Harman Patil (Editor)

SS York

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Owner  Canadian Pacific
Capacity  134 tons
Length  27 m
Beam  4.9 m
Type  Steam Tug
Launched  1902
Depth  1.49 m
Builder  Toronto
SS York httpsuploadwikimediaorgwikipediacommonsthu
Fate  Sold in 1931 and later scrapped

SS York was a small steamer that was used to haul freight on Okanagan Lake and Skaha Lake. York was built in 1902 by Bertram Iron Works of Toronto and assembled at Okanagan Landing. She was pre-fabricated with a steel hull and was twin-screw-driven. She was a small vessel in comparison to the many other ships on the lake; York was only 88 by 16 feet (27 by 4.9 metres). York was capable of moving 134 tons in freight and could carry up to 90 passengers.

Contents

Purpose

York was originally built to replace SS Victoria on Trout Lake in the Kootenays; however, SS Aberdeen was in need of a relief vessel. Aberdeen was in dire need of a refitting, hence York was launched on Lake Okanagan in 1902. After Aberdeen returned to Lake Okanagan, York provided way point service(service to location when called in)(online ref.) and worked as a tug boat, carrying cargo that had been clustered on the deck of Aberdeen. Although York was not intended to work as a tugboat, it pushed and pulled barges on Lake Okanagan during fruit season to move perishables to Okanagan Landing so they could be readied for shipment to markets. During the winter when the lake would freeze, York was used to break the ice for larger ships such as Aberdeen.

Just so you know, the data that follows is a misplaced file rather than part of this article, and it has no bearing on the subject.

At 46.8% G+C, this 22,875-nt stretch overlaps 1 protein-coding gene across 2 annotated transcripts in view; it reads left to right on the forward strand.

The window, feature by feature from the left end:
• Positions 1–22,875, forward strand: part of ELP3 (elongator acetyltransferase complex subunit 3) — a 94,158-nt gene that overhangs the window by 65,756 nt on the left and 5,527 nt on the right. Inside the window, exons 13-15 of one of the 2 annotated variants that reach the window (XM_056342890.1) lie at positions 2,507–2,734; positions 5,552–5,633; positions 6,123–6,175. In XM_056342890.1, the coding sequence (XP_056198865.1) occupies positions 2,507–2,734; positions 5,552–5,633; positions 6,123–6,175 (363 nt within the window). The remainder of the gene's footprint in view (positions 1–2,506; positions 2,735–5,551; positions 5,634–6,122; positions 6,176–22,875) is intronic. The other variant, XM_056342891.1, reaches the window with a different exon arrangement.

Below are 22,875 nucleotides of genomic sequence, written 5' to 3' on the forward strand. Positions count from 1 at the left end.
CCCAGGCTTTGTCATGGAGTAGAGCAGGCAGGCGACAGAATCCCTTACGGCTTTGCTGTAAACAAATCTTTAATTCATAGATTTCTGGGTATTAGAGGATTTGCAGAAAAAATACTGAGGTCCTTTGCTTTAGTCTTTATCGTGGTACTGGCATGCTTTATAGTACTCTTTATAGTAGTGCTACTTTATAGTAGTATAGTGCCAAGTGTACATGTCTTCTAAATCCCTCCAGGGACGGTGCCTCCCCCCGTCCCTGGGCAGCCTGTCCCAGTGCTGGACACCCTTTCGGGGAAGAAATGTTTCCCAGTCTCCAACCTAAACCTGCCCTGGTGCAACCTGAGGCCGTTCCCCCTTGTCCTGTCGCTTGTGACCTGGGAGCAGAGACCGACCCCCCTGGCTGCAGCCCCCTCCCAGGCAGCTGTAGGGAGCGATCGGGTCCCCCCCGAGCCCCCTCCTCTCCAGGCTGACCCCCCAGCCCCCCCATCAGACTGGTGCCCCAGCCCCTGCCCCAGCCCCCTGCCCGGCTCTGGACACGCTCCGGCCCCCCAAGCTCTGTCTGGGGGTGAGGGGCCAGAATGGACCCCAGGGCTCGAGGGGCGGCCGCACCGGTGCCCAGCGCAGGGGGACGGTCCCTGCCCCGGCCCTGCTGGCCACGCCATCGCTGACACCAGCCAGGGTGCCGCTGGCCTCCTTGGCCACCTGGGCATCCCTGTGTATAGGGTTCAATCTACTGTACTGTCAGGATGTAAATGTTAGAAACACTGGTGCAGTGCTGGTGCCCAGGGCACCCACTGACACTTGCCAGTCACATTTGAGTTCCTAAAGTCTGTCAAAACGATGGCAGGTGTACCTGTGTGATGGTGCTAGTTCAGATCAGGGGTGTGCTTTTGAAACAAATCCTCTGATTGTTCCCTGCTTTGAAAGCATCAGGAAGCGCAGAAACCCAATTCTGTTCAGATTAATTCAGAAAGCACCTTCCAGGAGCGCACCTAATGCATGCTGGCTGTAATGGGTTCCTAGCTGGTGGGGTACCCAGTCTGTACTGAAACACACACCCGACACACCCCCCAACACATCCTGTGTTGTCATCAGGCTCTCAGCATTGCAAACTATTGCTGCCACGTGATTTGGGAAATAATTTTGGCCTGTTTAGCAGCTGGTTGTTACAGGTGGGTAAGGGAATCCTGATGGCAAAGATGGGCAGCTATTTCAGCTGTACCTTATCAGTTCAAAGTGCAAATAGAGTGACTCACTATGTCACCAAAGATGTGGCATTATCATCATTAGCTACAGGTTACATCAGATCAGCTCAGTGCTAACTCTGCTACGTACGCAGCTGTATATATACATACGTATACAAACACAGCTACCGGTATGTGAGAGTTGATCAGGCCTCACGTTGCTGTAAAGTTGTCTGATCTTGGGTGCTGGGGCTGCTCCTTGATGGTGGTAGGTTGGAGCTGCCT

York worked on Okanagan Lake until 1921, when she was relocated to Skaha Lake (Dog Lake), where York transported passengers on Skaha Lake and up the river channel in Penticton. Traveling up and down the channel was tedious and York frequently got stuck in sandbars. York retired when the railway between Penticton and Okanagan falls was complete, after which she was sold to Sid Leary (never put back into service) and eventually dismantled.

Operation

York was launched in 1902 by the Canadian Pacific. York was only in service for thirty years, from 1902 to 1931. She worked on Lake Okanagan as a tugboat until 1921, when York was moved from Okanagan Lake to Skaha Lake. In 1931, she retired and was sold to a Sid Leary from Naramata. She was later dismantled and used for scrap.

Officer and crew complement

York was a comparatively small vessel, with two decks and a pilot house. The pilot house was the area from which the captain would steer the boat. York was a twin screw vessel, which means that the vessel had two propellers. Additionally, York had a tunnel hull, and the shallow hull allowed York to travel along the channel between Penticton and Skaha Lake.

Throughout her career, York had many different people working aboard her. From 1904 to 1907, the captain of the ship was Captain J. Weeks, who had just earned his Master’s Certificate. This was Weeks’ first captain job. He would later go on to become the captain of Aberdeen and Sicamous, in that order. In 1913, according to Canadian Railway and Marine World, York was captained by M. Reid, and her chief engineer was A. McLena.

Comparison

York was not a luxurious passenger ship like Aberdeen, but she could carry up to 90 passengers. She did not have many decks, but only what was necessary for her basic operation. York was a small, modest ship that was useful to serve the smaller communities, particularly on Skaha Lake, but was too small and slow to replace Aberdeen. She also lacked the power to act as a proper tugboat on Lake Okanagan. Although she was small, her size was advantageous when working on Skaha Lake and traveling up the channel.

References

SS York Wikipedia


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